Springfield, MO

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Opinion: Advocacy tops priorities amid pandemic

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As we were heading into 2020 and I was preparing for my year as chair of the Springfield Area Chamber of Commerce, the COVID-19 pandemic and its unprecedented challenges certainly weren’t what any of us expected. And yet here we are, navigating these murky waters.

But uncertainty breeds innovation, and I have seen innovation like never before – from our businesses and local nonprofits, our educators, health care providers and elected leaders.

Innovation has been just as crucial for the chamber. Almost in an instant, the needs of business fundamentally changed and employers required guidance on myriad new challenges from rules and regulations, to access to emergency funding and assistance with workplace safety. So we at the chamber pivoted.

Over the last three months, we have shared business feedback with policymakers to help shape our community’s reopening. We have provided numerous educational opportunities for businesses ranging from guidance on federal loans to unemployment insurance to employer liability and more. We have hosted elected officials and government leaders for discussions and business interaction on fast-moving policy. We have engaged with City Council on recent bills up for consideration, including the IDEA Commons expansion, the facilitation of Costco in Springfield, the allocation of CARES Act funds for small business and easing business restrictions during the pandemic. And our monthly Good Morning, Springfield! event has gone virtual, featuring interviews with Sen. Roy Blunt and Gov. Mike Parson as well as Mayor Ken McClure’s State of the City presentation.

As we worked to help our members and the business community meet urgent and unforeseen needs, we also worked with lawmakers and partners to ensure business priorities passed at the state legislature. Despite a condensed legislative session, there are some significant wins to celebrate.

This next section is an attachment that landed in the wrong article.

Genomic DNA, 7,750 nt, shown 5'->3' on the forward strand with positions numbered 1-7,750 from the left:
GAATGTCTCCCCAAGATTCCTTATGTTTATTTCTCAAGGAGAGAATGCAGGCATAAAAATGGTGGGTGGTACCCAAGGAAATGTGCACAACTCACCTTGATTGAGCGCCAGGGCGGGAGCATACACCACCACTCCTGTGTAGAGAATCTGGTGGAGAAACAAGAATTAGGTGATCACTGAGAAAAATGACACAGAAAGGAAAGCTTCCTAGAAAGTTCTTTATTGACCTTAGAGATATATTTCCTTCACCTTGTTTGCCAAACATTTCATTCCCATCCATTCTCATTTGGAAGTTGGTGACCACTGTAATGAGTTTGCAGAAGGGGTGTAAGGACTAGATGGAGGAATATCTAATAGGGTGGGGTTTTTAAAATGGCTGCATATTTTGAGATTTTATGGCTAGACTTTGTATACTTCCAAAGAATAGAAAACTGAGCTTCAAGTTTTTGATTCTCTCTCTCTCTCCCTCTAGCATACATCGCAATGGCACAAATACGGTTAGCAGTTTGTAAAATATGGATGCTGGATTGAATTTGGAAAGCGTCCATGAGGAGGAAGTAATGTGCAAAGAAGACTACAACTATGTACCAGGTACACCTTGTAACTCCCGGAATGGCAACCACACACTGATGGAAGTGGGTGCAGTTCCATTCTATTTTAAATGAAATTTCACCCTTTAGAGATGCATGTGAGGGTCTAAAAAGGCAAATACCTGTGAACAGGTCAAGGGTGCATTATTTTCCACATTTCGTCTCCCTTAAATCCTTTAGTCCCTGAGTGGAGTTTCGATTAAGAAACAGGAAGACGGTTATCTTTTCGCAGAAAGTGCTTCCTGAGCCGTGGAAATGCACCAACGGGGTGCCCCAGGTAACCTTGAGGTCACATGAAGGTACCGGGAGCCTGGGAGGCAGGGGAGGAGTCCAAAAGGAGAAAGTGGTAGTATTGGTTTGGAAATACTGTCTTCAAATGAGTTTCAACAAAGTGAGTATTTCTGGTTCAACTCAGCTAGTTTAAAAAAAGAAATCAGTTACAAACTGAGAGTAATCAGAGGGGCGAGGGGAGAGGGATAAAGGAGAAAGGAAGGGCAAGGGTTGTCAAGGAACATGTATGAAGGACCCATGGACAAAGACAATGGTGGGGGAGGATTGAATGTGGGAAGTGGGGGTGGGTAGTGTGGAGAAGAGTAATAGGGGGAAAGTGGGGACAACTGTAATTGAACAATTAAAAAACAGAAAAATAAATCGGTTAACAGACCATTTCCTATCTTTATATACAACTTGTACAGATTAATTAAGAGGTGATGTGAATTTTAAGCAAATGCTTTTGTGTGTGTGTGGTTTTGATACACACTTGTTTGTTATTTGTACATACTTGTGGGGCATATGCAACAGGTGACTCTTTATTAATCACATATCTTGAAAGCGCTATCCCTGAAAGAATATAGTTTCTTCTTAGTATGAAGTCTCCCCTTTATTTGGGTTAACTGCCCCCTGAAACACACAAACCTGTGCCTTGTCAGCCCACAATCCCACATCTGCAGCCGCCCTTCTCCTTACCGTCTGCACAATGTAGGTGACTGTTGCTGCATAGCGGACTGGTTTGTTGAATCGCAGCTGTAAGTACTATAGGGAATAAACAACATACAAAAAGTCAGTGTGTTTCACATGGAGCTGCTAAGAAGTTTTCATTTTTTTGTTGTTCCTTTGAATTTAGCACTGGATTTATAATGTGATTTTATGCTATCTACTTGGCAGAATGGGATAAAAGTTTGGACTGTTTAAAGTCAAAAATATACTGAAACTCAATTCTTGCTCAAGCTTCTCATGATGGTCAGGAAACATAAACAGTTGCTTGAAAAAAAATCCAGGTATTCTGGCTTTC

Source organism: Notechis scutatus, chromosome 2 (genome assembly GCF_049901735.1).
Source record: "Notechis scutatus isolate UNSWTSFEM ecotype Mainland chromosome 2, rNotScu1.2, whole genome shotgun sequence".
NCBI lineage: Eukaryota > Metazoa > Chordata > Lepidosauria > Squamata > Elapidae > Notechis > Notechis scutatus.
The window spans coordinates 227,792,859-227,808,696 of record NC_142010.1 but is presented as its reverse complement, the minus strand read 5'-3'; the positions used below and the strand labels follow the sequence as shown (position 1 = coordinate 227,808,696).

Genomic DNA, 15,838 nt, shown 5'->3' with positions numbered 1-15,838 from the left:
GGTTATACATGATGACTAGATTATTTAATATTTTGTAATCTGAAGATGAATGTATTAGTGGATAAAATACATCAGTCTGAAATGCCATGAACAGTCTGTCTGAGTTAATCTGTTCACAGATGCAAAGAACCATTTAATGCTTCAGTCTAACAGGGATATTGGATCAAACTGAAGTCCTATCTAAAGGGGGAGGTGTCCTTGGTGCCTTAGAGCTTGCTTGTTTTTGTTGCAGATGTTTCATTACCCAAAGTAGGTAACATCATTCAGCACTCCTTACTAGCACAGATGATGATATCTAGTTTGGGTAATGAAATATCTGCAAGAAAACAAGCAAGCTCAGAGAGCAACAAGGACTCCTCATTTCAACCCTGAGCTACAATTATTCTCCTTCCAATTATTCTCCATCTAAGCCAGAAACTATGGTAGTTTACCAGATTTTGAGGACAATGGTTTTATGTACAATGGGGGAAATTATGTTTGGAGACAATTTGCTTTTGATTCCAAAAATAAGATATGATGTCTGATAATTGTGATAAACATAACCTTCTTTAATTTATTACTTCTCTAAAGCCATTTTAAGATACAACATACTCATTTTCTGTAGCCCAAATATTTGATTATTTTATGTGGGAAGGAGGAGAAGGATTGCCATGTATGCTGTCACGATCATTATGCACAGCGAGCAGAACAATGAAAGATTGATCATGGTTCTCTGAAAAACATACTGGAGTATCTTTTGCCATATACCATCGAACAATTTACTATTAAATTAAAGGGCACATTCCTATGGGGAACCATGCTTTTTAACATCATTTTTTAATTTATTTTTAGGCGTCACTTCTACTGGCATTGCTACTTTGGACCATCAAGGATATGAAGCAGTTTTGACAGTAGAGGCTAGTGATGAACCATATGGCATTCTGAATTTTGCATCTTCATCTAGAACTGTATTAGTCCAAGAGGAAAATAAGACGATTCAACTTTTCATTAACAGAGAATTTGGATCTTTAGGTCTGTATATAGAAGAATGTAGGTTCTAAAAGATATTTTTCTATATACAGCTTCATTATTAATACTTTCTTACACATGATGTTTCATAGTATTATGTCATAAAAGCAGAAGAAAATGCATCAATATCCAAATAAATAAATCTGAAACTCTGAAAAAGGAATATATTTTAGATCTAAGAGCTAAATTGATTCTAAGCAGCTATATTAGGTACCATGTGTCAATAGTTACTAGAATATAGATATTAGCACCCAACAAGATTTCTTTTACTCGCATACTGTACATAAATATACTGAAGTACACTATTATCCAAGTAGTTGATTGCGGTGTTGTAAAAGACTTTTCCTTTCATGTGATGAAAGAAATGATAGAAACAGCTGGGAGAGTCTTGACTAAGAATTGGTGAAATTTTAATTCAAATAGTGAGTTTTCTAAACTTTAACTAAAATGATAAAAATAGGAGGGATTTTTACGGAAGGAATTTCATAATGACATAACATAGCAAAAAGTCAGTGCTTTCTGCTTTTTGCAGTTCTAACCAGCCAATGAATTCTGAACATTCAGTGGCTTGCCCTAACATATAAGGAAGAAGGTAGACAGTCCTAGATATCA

These include passage of enabling legislation provisions for tourism and early childhood. Should the governor sign these into law, Springfield voters could have the chance to consider local funding options to improve our community. Funding for tourism could be directed to amenities like a convention center or tournament grade sports complex, while funding for early childhood could allow more children in Springfield and Greene County to have access to quality pre-K education. These priorities have become even more even critical as our community looks ahead to economic recovery. As I think about our future, investing in these assets are significant ways we can work to create a more vibrant and thriving community in the future.

Legislation was also passed that could grant license reciprocity to professionals and military spouses moving to Missouri. This allows people to more quickly enter our workforce and makes Missouri more attractive to those in licensed occupations. We will need these competitive workforce advantages as we recruit talent.

Lawmakers also prioritized tort reform that will have an impact on the business climate for the entire state, and economic development legislation that will allow communities to invest in infrastructure tied to new jobs.

There is, of course, more work to be done. One of the biggest challenges facing the state is the budget. Limited state dollars will have an impact on elementary and secondary education, workforce and economic development, the state’s two- and four-year colleges and universities, infrastructure, broadband, entrepreneurship and more. One way to help address that loss would have been through the enactment of a mechanism to collect online sales tax. The chamber advocated for passage of an internet sales tax to level the playing field for Missouri businesses and we were disappointed this did not make it across the finish line.

But overall, I’m grateful. I’m grateful for the chamber’s ability to work with lawmakers to create a climate that will hopefully enable us to recover from this pandemic quickly. And I’m optimistic. If working in Springfield has taught me anything, it’s that we can work together to create innovative solutions to any challenge. We will emerge stronger than before.

Robin Robeson is the chair of the Springfield Area Chamber of Commerce board of directors and executive vice president and chief operating officer at Guaranty Bank. She can be reached at


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